When a large measles outbreak in California was attributed to the happiest place on earth, Disneyland, people panicked. At least the media would have you believe that was the case. Like Ebola this disease has become the new thing to fear. It has also brought to light the decision by some parents not to vaccinate their children. However, this measles scare might just be overblown by the media.
Measles is not a run of the mill illness, and can be a serious thing. Before the vaccine existed, 450 to 500 people in America died every year from it. However, for most people it is not much different than a bad case of the flu with a painful rash. It is a terrible thing, but is not as deadly or fearsome as it has been made out to be.
One of the real dangers of the virus is its contagiousness. It is spread through the air by a cough or a sneeze, and it can live up to two hours on surfaces and in the air. Anyone not immunized has a 90 percent chance to be infected when exposed to the virus. This is why the case at Disneyland spread so quickly.
In places where the vaccine is not as readily available, the measles infliction is still a big problem. There were 562,000 deaths from the virus in 2002. Global vaccination efforts by the likes of the Red Cross and the CDC brought those numbers down to just 122,000 by 2012. Despite these great strides, measles is still one of the leading killers of children world wide.
The problem is, that is only with those who have not been immunized. For those who have, it is 97 percent effective. When those who’ve been immunized due get the disease, it is generally a mild case. Those are pretty good odds of not just survival, but immunity. It seems then, so long as someone is vaccinated, the measles scare has indeed been overblown.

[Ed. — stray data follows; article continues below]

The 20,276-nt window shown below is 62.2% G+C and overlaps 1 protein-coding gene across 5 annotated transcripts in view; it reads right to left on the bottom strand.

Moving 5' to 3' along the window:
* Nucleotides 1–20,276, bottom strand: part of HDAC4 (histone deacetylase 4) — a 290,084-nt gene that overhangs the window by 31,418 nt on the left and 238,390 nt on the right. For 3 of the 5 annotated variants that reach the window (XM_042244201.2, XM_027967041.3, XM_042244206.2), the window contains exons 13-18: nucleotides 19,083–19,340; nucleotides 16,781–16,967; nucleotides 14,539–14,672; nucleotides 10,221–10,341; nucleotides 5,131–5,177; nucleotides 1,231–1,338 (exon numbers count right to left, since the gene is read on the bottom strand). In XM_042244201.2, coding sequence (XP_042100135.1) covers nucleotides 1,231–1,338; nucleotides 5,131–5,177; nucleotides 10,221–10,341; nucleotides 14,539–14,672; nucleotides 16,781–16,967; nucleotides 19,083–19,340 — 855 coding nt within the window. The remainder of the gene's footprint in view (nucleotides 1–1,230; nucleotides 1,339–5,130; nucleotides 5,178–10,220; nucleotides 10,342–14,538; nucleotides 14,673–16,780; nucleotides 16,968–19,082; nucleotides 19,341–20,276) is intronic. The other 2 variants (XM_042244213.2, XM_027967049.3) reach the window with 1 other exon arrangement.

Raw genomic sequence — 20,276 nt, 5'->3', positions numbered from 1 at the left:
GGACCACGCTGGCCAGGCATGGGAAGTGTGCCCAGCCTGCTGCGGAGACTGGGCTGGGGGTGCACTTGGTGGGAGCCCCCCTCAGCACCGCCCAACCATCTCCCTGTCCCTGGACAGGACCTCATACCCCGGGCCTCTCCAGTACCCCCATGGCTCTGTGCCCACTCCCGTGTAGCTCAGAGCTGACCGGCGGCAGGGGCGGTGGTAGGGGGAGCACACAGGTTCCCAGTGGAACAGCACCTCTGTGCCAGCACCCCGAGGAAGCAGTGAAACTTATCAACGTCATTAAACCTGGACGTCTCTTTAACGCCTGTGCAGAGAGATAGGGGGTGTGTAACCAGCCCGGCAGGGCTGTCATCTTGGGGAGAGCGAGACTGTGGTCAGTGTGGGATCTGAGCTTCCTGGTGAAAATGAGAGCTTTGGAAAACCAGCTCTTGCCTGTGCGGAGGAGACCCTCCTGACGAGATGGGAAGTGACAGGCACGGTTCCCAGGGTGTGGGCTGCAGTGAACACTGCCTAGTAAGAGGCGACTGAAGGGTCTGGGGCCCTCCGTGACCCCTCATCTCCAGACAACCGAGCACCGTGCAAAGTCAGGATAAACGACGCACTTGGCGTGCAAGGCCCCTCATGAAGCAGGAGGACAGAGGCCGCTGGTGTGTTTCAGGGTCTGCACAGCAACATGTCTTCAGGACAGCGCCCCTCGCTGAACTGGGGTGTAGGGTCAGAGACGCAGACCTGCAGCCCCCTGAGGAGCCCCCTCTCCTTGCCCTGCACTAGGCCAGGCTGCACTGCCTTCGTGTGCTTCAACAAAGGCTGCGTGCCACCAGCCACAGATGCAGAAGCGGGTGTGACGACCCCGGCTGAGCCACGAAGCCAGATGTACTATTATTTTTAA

Still, while most people have no adverse effects, there are some side effects to vaccination. Some experience temporary pain and swelling at the site of injection. Between five and ten percent get a mild rash and low grade fever. Basically, a small percentage gets a mild case of the measles. A study from 1998 suggesting it causes autism has since been discredited. No other studies have come to this same conclusion.
Despite the great benefit to potential risk ratio of the measles vaccine, the US and specifically southern California has become ground zero for an anti-vaccination movement. In fact, the movement has gone far enough to lead over 100 other countries to have a vaccination percentage higher than the 91 percent the US has. Other western countries with declining immunization rates include Spain, Canada, Denmark and Belgium.
Perhaps then, the real scare should not be measles itself, but the complacency of those who have chosen not to provide the vaccination to their children. This virus is one that can be beaten with a simple vaccination, yet unfounded fears have led some to ignore the concerns. No one should let overblown fears over a measles vaccination scare them into not vaccinating themselves or their children.
Opinion by Varon Laub